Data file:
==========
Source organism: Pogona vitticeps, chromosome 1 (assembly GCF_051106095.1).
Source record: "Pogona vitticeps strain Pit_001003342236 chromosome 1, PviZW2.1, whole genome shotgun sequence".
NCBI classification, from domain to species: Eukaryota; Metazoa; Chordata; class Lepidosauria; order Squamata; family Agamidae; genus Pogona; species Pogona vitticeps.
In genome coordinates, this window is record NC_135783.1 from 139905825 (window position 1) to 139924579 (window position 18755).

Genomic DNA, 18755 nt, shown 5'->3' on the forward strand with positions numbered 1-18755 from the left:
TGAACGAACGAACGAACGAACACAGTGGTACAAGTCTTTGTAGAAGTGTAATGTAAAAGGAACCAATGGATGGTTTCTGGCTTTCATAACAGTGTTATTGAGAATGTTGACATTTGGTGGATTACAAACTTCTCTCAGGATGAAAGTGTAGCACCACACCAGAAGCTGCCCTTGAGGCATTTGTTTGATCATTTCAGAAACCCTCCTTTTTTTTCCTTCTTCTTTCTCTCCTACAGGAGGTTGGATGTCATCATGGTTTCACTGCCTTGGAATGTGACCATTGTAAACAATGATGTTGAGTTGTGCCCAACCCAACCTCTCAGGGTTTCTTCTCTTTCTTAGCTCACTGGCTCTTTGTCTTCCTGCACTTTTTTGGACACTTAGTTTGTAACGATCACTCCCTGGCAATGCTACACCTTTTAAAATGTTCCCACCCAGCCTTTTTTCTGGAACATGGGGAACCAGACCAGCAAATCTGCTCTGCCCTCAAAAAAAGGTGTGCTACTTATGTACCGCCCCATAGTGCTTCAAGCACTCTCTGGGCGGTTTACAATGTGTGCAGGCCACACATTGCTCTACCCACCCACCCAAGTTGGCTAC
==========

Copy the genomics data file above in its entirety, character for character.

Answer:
Source organism: Pogona vitticeps, chromosome 1 (assembly GCF_051106095.1).
Source record: "Pogona vitticeps strain Pit_001003342236 chromosome 1, PviZW2.1, whole genome shotgun sequence".
NCBI classification, from domain to species: Eukaryota; Metazoa; Chordata; class Lepidosauria; order Squamata; family Agamidae; genus Pogona; species Pogona vitticeps.
In genome coordinates, this window is record NC_135783.1 from 139905825 (window position 1) to 139924579 (window position 18755).

Genomic DNA, 18755 nt, shown 5'->3' on the forward strand with positions numbered 1-18755 from the left:
TGAACGAACGAACGAACGAACACAGTGGTACAAGTCTTTGTAGAAGTGTAATGTAAAAGGAACCAATGGATGGTTTCTGGCTTTCATAACAGTGTTATTGAGAATGTTGACATTTGGTGGATTACAAACTTCTCTCAGGATGAAAGTGTAGCACCACACCAGAAGCTGCCCTTGAGGCATTTGTTTGATCATTTCAGAAACCCTCCTTTTTTTTCCTTCTTCTTTCTCTCCTACAGGAGGTTGGATGTCATCATGGTTTCACTGCCTTGGAATGTGACCATTGTAAACAATGATGTTGAGTTGTGCCCAACCCAACCTCTCAGGGTTTCTTCTCTTTCTTAGCTCACTGGCTCTTTGTCTTCCTGCACTTTTTTGGACACTTAGTTTGTAACGATCACTCCCTGGCAATGCTACACCTTTTAAAATGTTCCCACCCAGCCTTTTTTCTGGAACATGGGGAACCAGACCAGCAAATCTGCTCTGCCCTCAAAAAAAGGTGTGCTACTTATGTACCGCCCCATAGTGCTTCAAGCACTCTCTGGGCGGTTTACAATGTGTGCAGGCCACACATTGCTCTACCCACCCACCCAAGTTGGCTAC